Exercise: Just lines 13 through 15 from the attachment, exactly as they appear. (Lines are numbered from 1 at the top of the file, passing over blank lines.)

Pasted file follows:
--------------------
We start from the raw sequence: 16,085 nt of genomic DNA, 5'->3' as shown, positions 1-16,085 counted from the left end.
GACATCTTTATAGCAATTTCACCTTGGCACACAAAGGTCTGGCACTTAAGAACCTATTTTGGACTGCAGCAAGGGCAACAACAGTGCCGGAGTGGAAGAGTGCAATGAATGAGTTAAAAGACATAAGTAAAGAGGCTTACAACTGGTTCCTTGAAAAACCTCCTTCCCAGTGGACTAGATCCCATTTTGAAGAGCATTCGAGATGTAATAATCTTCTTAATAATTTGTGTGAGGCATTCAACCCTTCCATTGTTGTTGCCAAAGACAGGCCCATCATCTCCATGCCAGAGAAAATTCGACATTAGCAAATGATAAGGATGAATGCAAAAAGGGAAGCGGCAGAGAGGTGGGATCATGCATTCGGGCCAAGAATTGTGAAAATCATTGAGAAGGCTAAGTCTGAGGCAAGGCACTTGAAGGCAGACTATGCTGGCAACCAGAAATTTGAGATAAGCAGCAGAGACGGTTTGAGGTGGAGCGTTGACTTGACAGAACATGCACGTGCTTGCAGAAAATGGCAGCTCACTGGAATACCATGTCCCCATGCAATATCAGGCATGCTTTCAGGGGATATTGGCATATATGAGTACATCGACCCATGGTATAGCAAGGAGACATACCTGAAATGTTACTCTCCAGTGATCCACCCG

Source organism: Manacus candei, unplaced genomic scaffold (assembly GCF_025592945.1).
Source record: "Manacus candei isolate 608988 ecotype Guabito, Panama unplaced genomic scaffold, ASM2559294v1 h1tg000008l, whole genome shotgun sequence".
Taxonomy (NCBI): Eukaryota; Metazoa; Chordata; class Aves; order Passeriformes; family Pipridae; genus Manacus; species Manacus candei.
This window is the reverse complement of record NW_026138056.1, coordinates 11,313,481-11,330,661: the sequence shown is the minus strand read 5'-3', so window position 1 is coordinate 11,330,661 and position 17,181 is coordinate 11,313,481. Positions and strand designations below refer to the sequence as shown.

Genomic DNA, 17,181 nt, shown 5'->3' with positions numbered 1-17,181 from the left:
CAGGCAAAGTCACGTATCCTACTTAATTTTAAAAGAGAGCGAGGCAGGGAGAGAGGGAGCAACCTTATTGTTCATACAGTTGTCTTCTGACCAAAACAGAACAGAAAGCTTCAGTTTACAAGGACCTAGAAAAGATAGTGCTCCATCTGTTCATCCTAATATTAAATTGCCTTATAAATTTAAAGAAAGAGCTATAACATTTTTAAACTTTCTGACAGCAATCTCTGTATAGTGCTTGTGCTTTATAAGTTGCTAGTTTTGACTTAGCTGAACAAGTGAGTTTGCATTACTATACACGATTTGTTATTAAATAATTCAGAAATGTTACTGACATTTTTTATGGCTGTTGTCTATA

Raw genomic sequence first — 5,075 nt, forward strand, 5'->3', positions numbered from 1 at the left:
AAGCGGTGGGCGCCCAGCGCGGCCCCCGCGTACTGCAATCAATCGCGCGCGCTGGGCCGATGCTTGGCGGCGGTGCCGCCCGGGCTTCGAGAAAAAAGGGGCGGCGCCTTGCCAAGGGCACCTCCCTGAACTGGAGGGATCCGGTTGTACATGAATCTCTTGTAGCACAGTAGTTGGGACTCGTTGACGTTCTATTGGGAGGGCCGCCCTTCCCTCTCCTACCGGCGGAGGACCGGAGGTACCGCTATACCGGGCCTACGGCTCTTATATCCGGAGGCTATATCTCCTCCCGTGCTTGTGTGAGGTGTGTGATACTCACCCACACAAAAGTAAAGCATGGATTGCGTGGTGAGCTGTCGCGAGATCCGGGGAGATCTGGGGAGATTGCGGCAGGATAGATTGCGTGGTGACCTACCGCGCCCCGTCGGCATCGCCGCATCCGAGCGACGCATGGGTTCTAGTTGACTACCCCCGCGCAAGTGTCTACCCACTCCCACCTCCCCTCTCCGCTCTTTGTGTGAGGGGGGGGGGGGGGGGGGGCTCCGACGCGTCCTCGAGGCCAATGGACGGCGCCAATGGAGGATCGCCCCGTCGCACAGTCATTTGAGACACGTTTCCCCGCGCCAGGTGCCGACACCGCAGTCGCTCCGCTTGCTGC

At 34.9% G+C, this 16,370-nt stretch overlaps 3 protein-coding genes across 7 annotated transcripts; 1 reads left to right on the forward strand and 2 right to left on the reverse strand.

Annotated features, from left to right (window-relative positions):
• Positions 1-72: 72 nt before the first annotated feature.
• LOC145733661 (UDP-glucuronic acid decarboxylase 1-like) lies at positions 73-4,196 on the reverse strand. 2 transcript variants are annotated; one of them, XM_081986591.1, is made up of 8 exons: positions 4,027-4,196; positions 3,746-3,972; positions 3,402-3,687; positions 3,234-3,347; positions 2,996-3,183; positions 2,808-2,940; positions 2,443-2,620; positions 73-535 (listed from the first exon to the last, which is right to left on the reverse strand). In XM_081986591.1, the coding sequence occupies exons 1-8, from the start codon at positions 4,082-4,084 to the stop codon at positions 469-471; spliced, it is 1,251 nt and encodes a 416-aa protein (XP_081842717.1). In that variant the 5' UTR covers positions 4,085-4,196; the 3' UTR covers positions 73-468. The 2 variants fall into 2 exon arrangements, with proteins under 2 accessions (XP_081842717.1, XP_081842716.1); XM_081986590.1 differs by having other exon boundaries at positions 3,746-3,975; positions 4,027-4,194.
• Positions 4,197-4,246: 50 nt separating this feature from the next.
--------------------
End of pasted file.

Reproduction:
• Positions 1-72: 72 nt before the first annotated feature.
• LOC145733661 (UDP-glucuronic acid decarboxylase 1-like) lies at positions 73-4,196 on the reverse strand. 2 transcript variants are annotated; one of them, XM_081986591.1, is made up of 8 exons: positions 4,027-4,196; positions 3,746-3,972; positions 3,402-3,687; positions 3,234-3,347; positions 2,996-3,183; positions 2,808-2,940; positions 2,443-2,620; positions 73-535 (listed from the first exon to the last, which is right to left on the reverse strand). In XM_081986591.1, the coding sequence occupies exons 1-8, from the start codon at positions 4,082-4,084 to the stop codon at positions 469-471; spliced, it is 1,251 nt and encodes a 416-aa protein (XP_081842717.1). In that variant the 5' UTR covers positions 4,085-4,196; the 3' UTR covers positions 73-468. The 2 variants fall into 2 exon arrangements, with proteins under 2 accessions (XP_081842717.1, XP_081842716.1); XM_081986590.1 differs by having other exon boundaries at positions 3,746-3,975; positions 4,027-4,194.
• Positions 4,197-4,246: 50 nt separating this feature from the next.